When comics were too crude for school
By DOUGLAS WOLK  |  March 24, 2008
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The case of Milan Kohout

Kohout, a serious man, was engaged in the serious business of political protest.
The right of a performance artist represents the rights of all Americans. Plus, an opportunity with Cuba.
By EDITORIAL  |  February 21, 2008
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Framed?

The Boston Phoenix has uncovered substantial new information about the Cowans case.
The Boston Police investigation of Stephan Cowans led to a wrongful conviction. Was it incompetent — or corrupt?
By DAVID S. BERNSTEIN  |  February 07, 2008
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Righting a staggering wrong

US Attorney Michael J. Sullivan should launch an investigation into how that department managed to help convict the wrong man in the 1997 shooting of a Boston cop.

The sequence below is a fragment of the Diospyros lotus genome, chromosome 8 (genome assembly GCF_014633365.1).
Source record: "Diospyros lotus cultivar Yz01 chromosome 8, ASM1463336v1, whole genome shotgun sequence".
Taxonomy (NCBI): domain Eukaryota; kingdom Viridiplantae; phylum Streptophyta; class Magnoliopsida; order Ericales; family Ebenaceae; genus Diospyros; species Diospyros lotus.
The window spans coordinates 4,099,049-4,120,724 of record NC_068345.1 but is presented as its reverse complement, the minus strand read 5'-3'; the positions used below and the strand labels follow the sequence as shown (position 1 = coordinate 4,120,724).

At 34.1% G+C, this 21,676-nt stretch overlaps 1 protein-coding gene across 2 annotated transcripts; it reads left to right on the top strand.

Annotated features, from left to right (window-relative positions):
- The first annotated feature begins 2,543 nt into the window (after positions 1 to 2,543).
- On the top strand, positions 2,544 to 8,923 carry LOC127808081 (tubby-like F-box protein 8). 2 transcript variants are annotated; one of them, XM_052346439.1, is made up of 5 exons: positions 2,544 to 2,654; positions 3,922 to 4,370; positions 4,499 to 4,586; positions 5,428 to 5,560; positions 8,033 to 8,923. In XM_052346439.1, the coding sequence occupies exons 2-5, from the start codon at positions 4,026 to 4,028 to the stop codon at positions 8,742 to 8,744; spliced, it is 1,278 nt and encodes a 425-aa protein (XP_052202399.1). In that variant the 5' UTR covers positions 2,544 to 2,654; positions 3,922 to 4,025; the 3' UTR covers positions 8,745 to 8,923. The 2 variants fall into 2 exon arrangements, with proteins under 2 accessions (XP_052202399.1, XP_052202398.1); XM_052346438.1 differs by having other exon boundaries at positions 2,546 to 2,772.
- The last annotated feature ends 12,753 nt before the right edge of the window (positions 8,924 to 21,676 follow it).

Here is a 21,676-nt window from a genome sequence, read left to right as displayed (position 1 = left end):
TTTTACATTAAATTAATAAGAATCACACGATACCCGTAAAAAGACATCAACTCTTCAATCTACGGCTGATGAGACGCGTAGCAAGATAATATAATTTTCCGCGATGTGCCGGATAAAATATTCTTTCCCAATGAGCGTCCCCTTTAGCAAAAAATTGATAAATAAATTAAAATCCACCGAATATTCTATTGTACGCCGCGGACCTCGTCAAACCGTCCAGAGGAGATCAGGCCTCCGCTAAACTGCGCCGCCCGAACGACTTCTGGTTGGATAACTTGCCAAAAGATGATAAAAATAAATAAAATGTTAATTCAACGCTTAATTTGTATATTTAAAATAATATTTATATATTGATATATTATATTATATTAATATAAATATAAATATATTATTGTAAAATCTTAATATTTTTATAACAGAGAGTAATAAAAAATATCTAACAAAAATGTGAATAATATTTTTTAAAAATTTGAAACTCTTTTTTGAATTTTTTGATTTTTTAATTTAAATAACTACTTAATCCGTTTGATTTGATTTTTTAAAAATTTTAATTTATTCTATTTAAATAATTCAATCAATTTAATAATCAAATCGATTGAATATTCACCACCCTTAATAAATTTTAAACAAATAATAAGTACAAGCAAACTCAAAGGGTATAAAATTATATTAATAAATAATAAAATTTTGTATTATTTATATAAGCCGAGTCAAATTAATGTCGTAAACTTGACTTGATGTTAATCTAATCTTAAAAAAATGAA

It is time for the US Attorney to investigate how and why the Boston police wrongfully convicted Stephan Cowans
By EDITORIAL  |  February 06, 2008


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Wave of reform

A wave of change is moving swiftly toward Maine’s jails and prisons. It could bring major reform — or a bureaucratic jumble.
There is now a chance to fix Maine’s broken corrections system, but only if the public speaks up
By LANCE TAPLEY  |  February 06, 2008
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Cash carousel

Even though the dollar has taken an international whupping of late, there remains at least one place where the love of the greenback remains strong: Beacon Hill.
Many things changed this year on Beacon Hill, but not the power of the almighty dollar
By DAVID S. BERNSTEIN  |  January 30, 2008
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Ring of fire

An ugly squabble between the Federal Bureau of Investigation and the nation’s biggest phone companies has, in one nasty blow, recast the image of all the entities involved.
The deadbeat FBI fails to pay its phone bills and jeopardizes its wiretapping program
By HARVEY SILVERGLATE  |  January 23, 2008
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Menino’s hit list

At a recent political event, Boston mayor Thomas M. Menino asked Robert Crane, the former long-time state treasurer, how many years he had held that office.
40 potential candidates for the 2009 election who could take on the mayor — if they have the courage.
By DAVID S. BERNSTEIN  |  November 28, 2007